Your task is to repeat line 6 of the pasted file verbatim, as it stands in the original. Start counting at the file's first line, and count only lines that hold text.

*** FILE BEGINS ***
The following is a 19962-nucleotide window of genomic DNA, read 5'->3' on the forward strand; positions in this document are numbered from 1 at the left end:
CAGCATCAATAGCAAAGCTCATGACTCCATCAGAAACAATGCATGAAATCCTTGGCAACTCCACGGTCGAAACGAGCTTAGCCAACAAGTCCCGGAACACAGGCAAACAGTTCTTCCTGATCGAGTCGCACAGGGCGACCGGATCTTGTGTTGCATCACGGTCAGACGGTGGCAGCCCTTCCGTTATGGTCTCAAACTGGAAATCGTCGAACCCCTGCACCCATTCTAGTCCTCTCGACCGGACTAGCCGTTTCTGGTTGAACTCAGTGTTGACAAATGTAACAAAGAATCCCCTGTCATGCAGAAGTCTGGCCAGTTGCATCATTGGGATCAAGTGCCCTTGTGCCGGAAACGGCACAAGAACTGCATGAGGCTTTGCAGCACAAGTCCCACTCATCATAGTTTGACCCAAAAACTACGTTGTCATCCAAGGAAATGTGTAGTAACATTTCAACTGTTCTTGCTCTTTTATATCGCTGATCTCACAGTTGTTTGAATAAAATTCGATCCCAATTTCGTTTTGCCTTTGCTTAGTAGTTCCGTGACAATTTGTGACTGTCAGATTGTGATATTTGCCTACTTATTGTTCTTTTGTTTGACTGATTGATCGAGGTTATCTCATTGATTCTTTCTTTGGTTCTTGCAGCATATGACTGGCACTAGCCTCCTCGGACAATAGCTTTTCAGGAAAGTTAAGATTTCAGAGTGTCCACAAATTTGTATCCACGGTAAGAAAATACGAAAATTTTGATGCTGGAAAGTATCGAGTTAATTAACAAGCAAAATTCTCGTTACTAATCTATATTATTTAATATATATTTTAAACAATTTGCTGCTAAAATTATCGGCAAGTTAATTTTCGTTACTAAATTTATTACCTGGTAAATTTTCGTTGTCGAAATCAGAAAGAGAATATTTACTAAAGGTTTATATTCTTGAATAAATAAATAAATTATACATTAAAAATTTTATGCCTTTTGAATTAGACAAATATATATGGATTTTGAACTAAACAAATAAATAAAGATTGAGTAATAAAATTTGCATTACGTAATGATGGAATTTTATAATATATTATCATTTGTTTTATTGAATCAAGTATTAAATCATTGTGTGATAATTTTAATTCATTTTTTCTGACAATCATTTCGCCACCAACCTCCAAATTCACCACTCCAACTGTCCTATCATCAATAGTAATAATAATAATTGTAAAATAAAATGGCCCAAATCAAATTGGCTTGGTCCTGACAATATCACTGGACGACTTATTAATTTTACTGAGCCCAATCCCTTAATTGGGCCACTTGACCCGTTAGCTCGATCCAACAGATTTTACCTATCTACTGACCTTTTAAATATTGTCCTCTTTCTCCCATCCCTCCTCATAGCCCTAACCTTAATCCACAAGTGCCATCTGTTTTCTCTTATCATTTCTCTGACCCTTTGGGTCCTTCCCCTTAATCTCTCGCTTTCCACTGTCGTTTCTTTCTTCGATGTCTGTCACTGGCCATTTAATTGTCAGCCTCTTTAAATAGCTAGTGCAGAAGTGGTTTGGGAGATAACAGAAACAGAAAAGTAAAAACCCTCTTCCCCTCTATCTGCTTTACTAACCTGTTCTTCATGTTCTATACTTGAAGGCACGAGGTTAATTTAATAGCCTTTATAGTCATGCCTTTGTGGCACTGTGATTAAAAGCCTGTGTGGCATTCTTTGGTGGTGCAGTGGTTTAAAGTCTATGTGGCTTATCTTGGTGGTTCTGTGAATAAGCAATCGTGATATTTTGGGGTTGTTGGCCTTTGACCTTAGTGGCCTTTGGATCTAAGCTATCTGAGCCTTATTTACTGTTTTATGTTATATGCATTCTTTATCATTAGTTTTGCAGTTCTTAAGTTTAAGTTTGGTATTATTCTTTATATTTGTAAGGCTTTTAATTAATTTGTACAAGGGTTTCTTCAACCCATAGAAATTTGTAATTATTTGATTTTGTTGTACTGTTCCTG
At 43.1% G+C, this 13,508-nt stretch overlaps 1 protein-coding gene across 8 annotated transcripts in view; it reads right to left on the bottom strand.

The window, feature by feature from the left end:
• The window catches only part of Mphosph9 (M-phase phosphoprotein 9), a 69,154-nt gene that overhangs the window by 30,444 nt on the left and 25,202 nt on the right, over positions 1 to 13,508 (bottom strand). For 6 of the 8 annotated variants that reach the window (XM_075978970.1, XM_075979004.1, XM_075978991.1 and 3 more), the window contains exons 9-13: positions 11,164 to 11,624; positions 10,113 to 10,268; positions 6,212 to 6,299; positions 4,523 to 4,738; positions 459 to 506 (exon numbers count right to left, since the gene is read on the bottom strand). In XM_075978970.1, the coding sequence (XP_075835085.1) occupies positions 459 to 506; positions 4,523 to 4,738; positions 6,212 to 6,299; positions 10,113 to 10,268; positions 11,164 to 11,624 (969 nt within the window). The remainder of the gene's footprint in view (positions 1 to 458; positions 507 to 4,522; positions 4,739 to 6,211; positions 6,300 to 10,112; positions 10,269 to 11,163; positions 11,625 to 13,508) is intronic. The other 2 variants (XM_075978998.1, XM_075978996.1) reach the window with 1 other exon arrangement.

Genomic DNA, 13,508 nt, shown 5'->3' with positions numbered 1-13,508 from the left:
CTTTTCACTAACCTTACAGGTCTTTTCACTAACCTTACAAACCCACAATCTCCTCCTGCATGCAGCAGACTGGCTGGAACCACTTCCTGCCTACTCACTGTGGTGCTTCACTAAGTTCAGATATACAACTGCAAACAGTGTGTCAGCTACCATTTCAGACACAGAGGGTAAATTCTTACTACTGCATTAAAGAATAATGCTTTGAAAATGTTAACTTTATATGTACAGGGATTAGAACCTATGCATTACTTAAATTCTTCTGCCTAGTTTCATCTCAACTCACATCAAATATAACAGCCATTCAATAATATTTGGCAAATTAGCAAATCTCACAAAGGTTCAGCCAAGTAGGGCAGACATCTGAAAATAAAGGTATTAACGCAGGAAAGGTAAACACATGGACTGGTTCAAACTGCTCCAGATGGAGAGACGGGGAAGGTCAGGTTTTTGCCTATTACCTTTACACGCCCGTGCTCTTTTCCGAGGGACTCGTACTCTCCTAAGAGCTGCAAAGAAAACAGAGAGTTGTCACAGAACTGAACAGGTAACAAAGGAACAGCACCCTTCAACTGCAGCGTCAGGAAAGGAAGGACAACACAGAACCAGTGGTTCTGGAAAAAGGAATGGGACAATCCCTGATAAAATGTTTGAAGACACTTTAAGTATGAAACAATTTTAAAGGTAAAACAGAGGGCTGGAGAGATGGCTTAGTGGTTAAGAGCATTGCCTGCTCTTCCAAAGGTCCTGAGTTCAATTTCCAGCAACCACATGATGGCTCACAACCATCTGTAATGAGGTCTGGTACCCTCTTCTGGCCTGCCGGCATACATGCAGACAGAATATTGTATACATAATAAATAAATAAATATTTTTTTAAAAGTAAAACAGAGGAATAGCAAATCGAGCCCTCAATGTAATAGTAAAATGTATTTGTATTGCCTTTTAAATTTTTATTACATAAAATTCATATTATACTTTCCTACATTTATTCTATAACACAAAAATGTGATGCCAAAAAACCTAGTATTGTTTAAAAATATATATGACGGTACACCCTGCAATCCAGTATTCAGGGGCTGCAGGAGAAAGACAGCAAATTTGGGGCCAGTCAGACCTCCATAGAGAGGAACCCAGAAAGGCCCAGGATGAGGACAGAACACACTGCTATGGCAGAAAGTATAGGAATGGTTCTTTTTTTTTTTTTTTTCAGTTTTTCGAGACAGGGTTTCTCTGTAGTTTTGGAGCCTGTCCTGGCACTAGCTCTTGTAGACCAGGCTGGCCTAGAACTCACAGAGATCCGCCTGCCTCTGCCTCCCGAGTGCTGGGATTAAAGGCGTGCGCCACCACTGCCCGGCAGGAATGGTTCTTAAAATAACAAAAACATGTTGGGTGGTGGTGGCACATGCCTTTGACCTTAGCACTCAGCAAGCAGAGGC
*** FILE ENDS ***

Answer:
Genomic DNA, 13,508 nt, shown 5'->3' with positions numbered 1-13,508 from the left: